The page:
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Keyword: common garden

Functional trait heritability and local climatic adaptation among grasses: A meta-analysis

Publications Posted on: October 02, 2019
Variation in climate has been demonstrated to be a powerful driver of selection and local adaptation among plant populations. Variation in functional traits among populations can also be indicative of the drivers of local adaptation. However, it is not clear to what extent species exhibit consistent patterns of local adaptation as revealed by common, heritable trait–environment relationships among populations.

Strong patterns of local adaptation in Great Basin plants

Science Spotlights Posted on: July 31, 2019
Natural selection varies across landscapes and populations often adapt to local environmental conditions. Using a literature review of common garden studies published between 1941 and 2017, we documented the commonness of three signatures of local adaptation in plants native to North America's Great Basin. Our results demonstrate widespread habitat‐related population differentiation and local adaptation across the Great Basin. 

Strong patterns of intraspecific variation and local adaptation in Great Basin plants revealed through a review of 75 years of experiments

Publications Posted on: June 25, 2019
Variation in natural selection across heterogeneous landscapes often produces (a) among‐population differences in phenotypic traits, (b) trait‐by‐environment associations, and (c) higher fitness of local populations.

Informing native plant sourcing for ecological restoration: cold-hardiness dynamics, flowering phenology, and survival of Eriogonum umbellatum

Publications Posted on: April 09, 2019
Despite advances in restoration of degraded lands around the world, native plants are still underutilized. Selection of appropriate plant materials is a critical factor in determining plant establishment and persistence.

Developing pollinator-dependent plant materials for use in a growing restoration economy

Projects Posted on: March 08, 2019
Located on the Sierra Ancha Experimental Forest, this project uses a common garden approach to determine which plant species are best suited for supporting pollinator communities and are most appropriate for restoration activities. Findings from the study will be used to 1) improve pollinator habitat, 2) increase seed stocks of native flowering species for use in restoration, 3) inform U.S. seed zone guidelines and 4) help predict plant-pollinator response to climate change. This carries on a long tradition at the Sierra Ancha Experimental Forest of using common gardens in botanical research. As far back as the 1920s and 30s common gardens were used to study evapotranspiration rates of native herbaceous and shrub species as well as evaluate the potential use of certain species for erosion control. Some of these the same gardens are now being restored nearly a century later for use in this study.

Flower phenology and climate data for Artemisia tridentata populations

Datasets Posted on: March 15, 2018
This data publication contains 2012 flowering data for the 52 populations of big sagebrush (Artemisia tridentata) grown in 3 garden locations: Majors Flat and Ephraim in Idaho, as well as Orchard, Idaho. Data include geographical details, subspecies, julian date of flowering, and population climate variable information.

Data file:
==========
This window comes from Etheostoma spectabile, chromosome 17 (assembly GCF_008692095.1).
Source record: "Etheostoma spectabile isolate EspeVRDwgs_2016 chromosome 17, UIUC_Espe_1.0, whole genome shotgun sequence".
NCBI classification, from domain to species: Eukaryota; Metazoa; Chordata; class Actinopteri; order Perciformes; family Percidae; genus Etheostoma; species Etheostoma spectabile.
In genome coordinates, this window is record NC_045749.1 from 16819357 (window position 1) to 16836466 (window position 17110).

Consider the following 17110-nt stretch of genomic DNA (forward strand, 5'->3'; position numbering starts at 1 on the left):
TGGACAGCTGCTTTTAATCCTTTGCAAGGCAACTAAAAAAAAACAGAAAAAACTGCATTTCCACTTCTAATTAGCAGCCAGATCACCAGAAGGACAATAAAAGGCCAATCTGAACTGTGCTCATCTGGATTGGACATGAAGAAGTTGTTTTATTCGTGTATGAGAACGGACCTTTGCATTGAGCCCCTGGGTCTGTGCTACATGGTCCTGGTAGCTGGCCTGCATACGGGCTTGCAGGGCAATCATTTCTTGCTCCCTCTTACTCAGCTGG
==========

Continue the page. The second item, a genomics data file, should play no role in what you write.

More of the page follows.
International Limber Pine Provenance Study (ILPPS): Rocky Mountain adaptive variation experiment

Projects Posted on: August 14, 2017
Limber pine is threatened by climate change, white pine blister, dwarf mistletoe, and mountain pine beetle. Scientists have planted limber pine in two contrasting environments to assess adaptive trait variation and plasticity, as well as climate interactions. Research such as the International Limber Pine Provenance Study (ILPPS) will support proactive managment to keep limber pine populations sustainable and prevent limber pine from following the same trajectory as whitebark pine.

Will phenotypic plasticity affecting flowering phenology keep pace with climate change?

Publications Posted on: December 30, 2016
Rising temperatures have begun to shift flowering time, but it is unclear whether phenotypic plasticity can accommodate projected temperature change for this century. Evaluating clines in phenological traits and the extent and variation in plasticity can provide key information on assessing risk of maladaptation and developing strategies to mitigate climate change.

Range-wide vulnerability of limber pine: White pine blister rust resistance and climate interactions

Projects Posted on: October 21, 2016
Forest surveys alone cannot predict species vulnerability as they cannot determine if the remaining healthy trees are at risk for disease or if they have heritable genetic resistance to support future populations. This project takes range-wide common garden (198 families) and artificial inoculation with Cronartium ribicola (causal agent of white pine blister rust) in order to better undertand host population vulnerability and sustainability.

Research helps conserve and restore shrub dominated ecosystems

Science Spotlights Posted on: October 14, 2016
Two common gardens were established for big sagebrush and blackbrush at the Great Basin and Desert Experimental Ranges in Utah, respectively. The experimental areas are ideal for studies in which plants representing multiple populations of a single species are grown together in common environments. These types of studies provide a useful approach for understanding species limits.